… are the things that make me ME.’
– Piglet (by A.A. Milne)
Continuing still with a look at our friends from the Hundred Acre Wood, today we see Piglet and the big oak tree from the LEGO Disney set 21326 Winnie the Pooh.
Behind the Scenes
I enjoy sharing a look at the process behind my work and my creative journey.
Photography has long been my passion. With the level of technology available to us today, it’s easier than ever to take a technically competent photograph. And yet, some images still clearly ‘work’ more than others.
With LEGO photography, where we can often control almost every aspect of the scene, I believe that investing time and mental energy in the creative process can help make that difference. So I consider four fundamental things in making an image:
- The Idea
- Subject Isolation
Piglet is generally timid, but tries to be brave to conquer his fears, so I staged him breaking the fourth wall and addressing the viewer:
“The things that make me different are the things that make me ME.”
My preferred style is low key photography with soft lighting: predominantly dark and dramatic scenes, with light emphasizing only specific areas of the frame and with smooth transitions between light and shadow.
I use a continuous light source, which in combination with my camera’s live view, allows me to see in real time the result of my light positioning and shaping.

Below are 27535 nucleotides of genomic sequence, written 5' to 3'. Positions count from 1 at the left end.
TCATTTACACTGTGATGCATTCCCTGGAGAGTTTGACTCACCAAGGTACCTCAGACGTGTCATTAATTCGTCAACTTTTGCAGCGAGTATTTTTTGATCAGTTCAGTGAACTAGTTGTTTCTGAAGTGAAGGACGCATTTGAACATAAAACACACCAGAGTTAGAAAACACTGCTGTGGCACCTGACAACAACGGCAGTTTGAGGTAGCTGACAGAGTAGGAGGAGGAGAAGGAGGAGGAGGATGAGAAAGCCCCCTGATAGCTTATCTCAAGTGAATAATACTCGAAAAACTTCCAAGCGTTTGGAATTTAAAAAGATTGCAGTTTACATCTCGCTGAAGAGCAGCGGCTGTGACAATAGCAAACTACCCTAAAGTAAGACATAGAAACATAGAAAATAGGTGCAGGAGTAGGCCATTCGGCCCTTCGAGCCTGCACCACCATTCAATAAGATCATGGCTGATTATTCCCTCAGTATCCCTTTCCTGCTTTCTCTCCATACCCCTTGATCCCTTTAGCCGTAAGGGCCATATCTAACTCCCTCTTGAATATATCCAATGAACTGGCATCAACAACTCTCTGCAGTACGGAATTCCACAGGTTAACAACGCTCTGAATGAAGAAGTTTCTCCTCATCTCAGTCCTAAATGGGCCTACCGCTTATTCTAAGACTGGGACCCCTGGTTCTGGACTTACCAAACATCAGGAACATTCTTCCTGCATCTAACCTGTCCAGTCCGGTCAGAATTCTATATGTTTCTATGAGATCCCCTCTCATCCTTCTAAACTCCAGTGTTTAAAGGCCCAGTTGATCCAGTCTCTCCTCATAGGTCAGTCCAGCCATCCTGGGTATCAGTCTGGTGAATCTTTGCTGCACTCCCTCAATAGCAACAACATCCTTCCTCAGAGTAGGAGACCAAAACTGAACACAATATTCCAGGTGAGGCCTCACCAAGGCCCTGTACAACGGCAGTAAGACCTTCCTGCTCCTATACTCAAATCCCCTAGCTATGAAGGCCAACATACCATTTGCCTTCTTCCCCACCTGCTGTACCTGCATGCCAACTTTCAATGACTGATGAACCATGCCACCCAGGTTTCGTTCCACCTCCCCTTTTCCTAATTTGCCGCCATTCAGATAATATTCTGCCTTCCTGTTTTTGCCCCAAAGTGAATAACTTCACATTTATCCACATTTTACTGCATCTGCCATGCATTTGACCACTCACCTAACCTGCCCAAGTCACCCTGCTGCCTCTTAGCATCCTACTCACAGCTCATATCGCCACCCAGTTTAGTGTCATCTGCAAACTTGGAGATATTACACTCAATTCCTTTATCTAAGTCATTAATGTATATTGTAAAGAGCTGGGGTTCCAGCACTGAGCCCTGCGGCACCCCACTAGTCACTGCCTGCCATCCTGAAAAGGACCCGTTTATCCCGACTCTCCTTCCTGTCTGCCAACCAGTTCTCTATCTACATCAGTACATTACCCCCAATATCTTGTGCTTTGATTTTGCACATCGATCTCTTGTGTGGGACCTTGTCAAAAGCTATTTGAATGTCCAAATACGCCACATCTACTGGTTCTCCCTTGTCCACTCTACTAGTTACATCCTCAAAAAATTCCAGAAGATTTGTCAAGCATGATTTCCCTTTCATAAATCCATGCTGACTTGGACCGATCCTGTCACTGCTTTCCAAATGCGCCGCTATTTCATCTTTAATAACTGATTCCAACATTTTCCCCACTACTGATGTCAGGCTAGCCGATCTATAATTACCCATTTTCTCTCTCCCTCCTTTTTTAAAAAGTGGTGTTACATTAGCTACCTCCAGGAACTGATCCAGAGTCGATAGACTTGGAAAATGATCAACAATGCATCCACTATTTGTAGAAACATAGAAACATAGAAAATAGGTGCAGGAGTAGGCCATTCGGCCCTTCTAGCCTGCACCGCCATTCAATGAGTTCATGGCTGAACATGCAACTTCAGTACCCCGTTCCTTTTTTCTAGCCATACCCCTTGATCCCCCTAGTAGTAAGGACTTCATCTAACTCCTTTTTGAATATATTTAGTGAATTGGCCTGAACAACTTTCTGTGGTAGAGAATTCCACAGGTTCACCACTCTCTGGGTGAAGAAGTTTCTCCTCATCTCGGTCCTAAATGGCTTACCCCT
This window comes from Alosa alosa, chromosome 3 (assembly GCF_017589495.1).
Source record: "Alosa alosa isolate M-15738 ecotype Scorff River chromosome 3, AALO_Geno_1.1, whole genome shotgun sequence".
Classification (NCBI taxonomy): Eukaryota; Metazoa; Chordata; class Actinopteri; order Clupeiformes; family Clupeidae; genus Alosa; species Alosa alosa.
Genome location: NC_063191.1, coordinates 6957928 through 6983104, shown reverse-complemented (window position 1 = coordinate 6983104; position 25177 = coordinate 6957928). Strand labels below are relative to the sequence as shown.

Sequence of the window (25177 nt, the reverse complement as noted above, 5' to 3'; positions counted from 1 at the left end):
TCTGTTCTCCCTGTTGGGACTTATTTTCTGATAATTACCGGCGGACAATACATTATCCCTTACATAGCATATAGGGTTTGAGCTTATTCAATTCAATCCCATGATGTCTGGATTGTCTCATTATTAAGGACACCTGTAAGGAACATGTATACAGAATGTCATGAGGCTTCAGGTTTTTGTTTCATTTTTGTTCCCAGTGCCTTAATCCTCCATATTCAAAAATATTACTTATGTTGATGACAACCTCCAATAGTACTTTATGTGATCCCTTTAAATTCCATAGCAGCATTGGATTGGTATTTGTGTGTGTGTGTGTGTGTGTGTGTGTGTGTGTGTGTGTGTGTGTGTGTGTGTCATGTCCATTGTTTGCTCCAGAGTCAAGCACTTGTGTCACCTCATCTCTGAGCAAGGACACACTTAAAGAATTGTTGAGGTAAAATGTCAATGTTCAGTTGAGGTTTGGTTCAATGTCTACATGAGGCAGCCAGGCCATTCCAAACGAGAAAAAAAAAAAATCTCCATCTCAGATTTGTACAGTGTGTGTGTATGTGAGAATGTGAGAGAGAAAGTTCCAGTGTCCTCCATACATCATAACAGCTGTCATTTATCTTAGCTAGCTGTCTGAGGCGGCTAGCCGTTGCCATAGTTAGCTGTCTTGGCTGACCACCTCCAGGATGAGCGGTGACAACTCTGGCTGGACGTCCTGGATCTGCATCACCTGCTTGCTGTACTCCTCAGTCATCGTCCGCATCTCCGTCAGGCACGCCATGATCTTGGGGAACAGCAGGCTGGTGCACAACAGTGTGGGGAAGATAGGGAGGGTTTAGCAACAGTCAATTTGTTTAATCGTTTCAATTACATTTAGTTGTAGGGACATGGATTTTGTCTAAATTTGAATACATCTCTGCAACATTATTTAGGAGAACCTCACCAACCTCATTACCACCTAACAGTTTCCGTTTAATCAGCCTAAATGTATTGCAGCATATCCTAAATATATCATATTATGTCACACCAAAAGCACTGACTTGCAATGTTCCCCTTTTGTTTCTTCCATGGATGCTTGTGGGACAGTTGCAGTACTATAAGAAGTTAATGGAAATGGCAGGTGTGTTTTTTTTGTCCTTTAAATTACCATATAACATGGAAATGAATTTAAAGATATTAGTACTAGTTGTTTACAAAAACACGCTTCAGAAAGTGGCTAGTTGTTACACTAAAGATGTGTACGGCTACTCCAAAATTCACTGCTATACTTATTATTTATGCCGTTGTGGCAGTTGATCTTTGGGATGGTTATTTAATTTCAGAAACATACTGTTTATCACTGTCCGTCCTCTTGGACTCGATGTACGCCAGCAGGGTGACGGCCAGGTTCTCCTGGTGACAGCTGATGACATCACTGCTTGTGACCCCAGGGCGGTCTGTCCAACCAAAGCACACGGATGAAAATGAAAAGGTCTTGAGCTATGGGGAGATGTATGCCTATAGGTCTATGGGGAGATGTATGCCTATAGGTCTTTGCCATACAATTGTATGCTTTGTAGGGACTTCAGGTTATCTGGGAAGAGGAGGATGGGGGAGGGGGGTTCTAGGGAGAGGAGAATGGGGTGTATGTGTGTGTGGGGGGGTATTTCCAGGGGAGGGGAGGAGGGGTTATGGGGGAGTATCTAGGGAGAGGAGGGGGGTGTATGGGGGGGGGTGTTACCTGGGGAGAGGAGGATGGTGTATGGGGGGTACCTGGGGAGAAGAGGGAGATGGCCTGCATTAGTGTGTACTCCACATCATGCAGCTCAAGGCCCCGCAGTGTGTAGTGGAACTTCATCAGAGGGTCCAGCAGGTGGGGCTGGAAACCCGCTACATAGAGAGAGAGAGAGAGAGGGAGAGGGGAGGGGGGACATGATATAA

I’ve once again used a simple one light setup:
- Key light: Litrapro with softbox, positioned with a Platypod gooseneck arm and Ultra tripod base
- Reflectors: DIY with folded recipe cards, to provide fill and to help soften the light
The subject is ultimately what the photo is about and there should be no doubt in the viewer’s mind as to what it is.
Given my minimalist style, there is no question here. Piglet is separated from the background by colour, light, and selective depth of field (I shot wide open at f/4, knowing that at this working distance the background would blur into smooth bokeh).
I try hard to get as close to the final image as possible in camera. To help with this I compose in live view with my mirrorless camera’s rear display, using a crop mask and grid overlay. It looked almost exactly like this:
Instead of composing with the rules of thirds, I centred Piglet in the frame to draw and hold the viewer’s attention on him. I filled the space beneath him with his reflection, but avoiding the balloon to avoid a visual distraction low in frame, for both aesthetic and balancing purposing. I left the remainder as negative space to help define the focus area.
Instead of sharing the technical settings for this one photo, I’d rather share my standard operating procedure for, which can be applied to all of my LEGO photography with but few exceptions:
- Tripod mounted mirrorless camera set to ISO 100 and triggered with 2 second delayed shutter
- 120mm macro lens shot at f/8* and manually focused using magnified live view
- *Note: As mentioned above, this shot was at f/4 to minimize depth of field
- Aperture priority centre-weighted metering with exposure compensation to taste
- Post processing the RAW files with custom white balance, luma curve, saturation, contrast, sharpness, vignette, levels, and dust removal
Up Close and Personal
Macro photography allows us to see small objects in spectacular detail. For me, LEGO minifigures are perfect subject material.
This is as close as I can get with my system – the only crop is to make the image square. Now let’s get in a little tighter with another crop:
Love that smile!
Time once again to close out with the before and after shots, showing how I realized my idea through deliberate lighting, subject isolation, and composition choices.